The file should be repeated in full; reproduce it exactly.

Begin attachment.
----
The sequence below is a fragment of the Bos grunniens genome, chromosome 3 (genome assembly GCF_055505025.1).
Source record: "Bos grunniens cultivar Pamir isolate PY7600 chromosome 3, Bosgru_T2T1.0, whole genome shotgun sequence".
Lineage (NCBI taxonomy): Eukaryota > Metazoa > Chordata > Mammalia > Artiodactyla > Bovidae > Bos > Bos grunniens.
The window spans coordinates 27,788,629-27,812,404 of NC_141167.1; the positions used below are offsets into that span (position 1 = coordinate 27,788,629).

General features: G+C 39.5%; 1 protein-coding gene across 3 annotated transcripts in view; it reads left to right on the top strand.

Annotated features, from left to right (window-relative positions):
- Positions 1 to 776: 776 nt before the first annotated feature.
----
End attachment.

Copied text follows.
The sequence below is a fragment of the Bos grunniens genome, chromosome 3 (genome assembly GCF_055505025.1).
Source record: "Bos grunniens cultivar Pamir isolate PY7600 chromosome 3, Bosgru_T2T1.0, whole genome shotgun sequence".
Lineage (NCBI taxonomy): Eukaryota > Metazoa > Chordata > Mammalia > Artiodactyla > Bovidae > Bos > Bos grunniens.
The window spans coordinates 27,788,629-27,812,404 of NC_141167.1; the positions used below are offsets into that span (position 1 = coordinate 27,788,629).

General features: G+C 39.5%; 1 protein-coding gene across 3 annotated transcripts in view; it reads left to right on the top strand.

Annotated features, from left to right (window-relative positions):
- Positions 1 to 776: 776 nt before the first annotated feature.